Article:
The Virtue of Faith

Depiction of faith, hope, and charity (love), ...

The Virtue of Faith is found in the intellect (which aspires to truth) and the will, not in the emotions. This can often be confusing due to the fact that the gift of faith has as its goal Love (Charity), which in essence is God Himself. Likewise, our expressions of Faith are also motivated by the virtue of Love – the love of God and of neighbor as oneself, for the love of God. This Theological Virtue of Love is not, however, to be confused with emotional love though it quite often (but not necessarily) accompanies this virtue by the same name.

Love is the ‘form’ of the virtues as well as the ‘source and goal’ of their practice. (see CCC 1827)  And it is by the Virtue of Faith that we dare Hope for the Divine Promises. Our love of Christ (Truth) is a sure foundation for the Virtue of Faith while Theological Hope in these promises depends upon our acceptance and belief in Him Who is True. One can easily see why we have need for all 3 of the Theological Virtues (Faith, Hope, Charity) as described by the Church: for none can operate in isolation from the others. Only when we meet God face-to-face will we no longer have need of Faith and Hope though Love will always remain – our will becoming one with His Divine Will. It is God’s free gift of love that operates in us now and will someday sustain us in heaven; He has loved us first and this love moves our hearts to seek Him with our freewill through Faith, Hope and Love.

The similarity to marital love is quite striking. We can easily mistake the ‘magic’ of love for the selfless love necessary in a successful marriage. This ‘magic’ or emotionalism that accompanies a loving relationship can and often does fade in time. But a successful marriage is a movement of the will to sacrifice and surrender oneself to the other even in the absence of these emotions. Often the love-swoon of a new romance is sufficient to motivate many good and noble actions: not necessarily for the sake of True sacrificial love for the other, but in order to maintain this emotional nirvana. It is an old saying that some people are merely in love with Love. But even this love, which is wonderful in its own right, points to a higher Love – a Love still more complete. This Love is sacrificial in nature and devoid of self-satisfaction as its object. It is other-oriented and not egocentric. It is this kind of Love that God has for us and that we should have for Him. No wonder we speak of spiritual marriage between our souls and Christ.

Therefore, our spiritual quest should be consistent with this proper orientation. It should be Christ-centered rather than me-centered. A loss of emotional fulfillment is not necessarily a sign that one has lost his faith; although an abandonment of one’s duties to this faith may certainly indicate such. Faith does not leave us unchanged. It demands works of charity and obedience of faith, bearing witness to God. (CCC 2087) True faith and a healthy spiritual life are often found in those who have been denied the ‘feelings’ (instant gratifications) of faith but trudge ever forward into the seeming darkness. They are guided only by their unchangeable fiat, “not my will but Thine be done.” Their will is guided by Faith, Hope, and Love, though they operate in a way sometimes unseen or unfelt by the spiritual pilgrim.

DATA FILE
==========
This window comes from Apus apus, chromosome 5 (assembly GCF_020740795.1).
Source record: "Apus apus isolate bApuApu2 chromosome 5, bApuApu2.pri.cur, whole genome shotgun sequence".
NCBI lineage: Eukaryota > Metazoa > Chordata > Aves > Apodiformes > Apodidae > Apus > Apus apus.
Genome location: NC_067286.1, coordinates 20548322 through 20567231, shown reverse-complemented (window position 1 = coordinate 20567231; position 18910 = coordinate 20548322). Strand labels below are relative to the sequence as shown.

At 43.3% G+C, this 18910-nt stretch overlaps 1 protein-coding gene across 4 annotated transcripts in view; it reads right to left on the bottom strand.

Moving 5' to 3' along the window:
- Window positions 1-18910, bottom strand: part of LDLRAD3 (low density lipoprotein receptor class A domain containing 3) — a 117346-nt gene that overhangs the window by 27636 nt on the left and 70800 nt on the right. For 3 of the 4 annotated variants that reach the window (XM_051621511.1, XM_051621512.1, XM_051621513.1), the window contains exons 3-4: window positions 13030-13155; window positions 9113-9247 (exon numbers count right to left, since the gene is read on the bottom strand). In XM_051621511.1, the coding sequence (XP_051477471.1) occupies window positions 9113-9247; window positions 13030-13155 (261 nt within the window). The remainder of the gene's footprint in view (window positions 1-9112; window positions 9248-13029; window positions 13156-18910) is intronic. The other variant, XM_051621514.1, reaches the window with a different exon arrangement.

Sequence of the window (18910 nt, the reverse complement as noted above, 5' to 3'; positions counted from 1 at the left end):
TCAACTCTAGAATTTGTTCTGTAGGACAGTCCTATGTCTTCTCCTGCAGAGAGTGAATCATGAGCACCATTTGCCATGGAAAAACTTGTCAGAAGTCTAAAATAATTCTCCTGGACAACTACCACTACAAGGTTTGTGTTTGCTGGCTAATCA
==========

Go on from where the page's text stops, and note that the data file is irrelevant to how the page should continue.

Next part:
If we seek only emotional consolation from our faith then we have not truly been tested in our faith. It is wonderful to be given such lights from our Lord and we should always thank Him for them. But we should never confuse these consolations for the True Gift of Faith. When we are tested in our faith by a loss of these comforts we should thank God all the more for the faith bestowed on us, which can only be practiced by our will which is accompanied by hope and love of God. Thus stripped of self-satisfaction, we stand naked before God, unashamed like the new Adam (Christ Jesus) when He willed to die an ignominious death on the cross for Love of us.

I believe it was the Curé of Ars who was once asked how a person might become a saint.  His answer was: “You will it.”

Can Dogs Go to Heaven?

Fred

I must admit I don’t have an answer to this one and theology does make it seem like an impossibility. But as doubtful as it is, I’d love to think that they do because one thing is obviously certain to me. Dogs can teach us more about living the Christian life than most people. Now dogs have different personalities and natures, so this does not pertain to every dog. However, I have been blessed with some truly remarkable pets throughout my life.

What is it about dogs that I admire? What have I learned from my dogs that I would do well to emulate in my own life?

First of all, loyalty: for the loyalty of a good dog is something to be admired and rarely found among our peers. You can mistreat a dog, forget to feed him or walk him, or ignore him and yet he persists in being faithfully attached and would never abandon your home for another person who offered him better food and treatment; as his loyalty is built on love and trust.

Also, patience: for the patience of a dog is amazing. They wait for their owner to pay them some attention, to play with them, etc. and never give up hope that the hour will come – if not today, maybe tomorrow or the next day.

Obedience is another admirable trait. Some dogs surrender their will to you entirely. They only want to be pleasing to you. Though they do not understand our motives or the outcome of our commands they are only happy to promptly comply with our wishes – no back talk, no hesitation.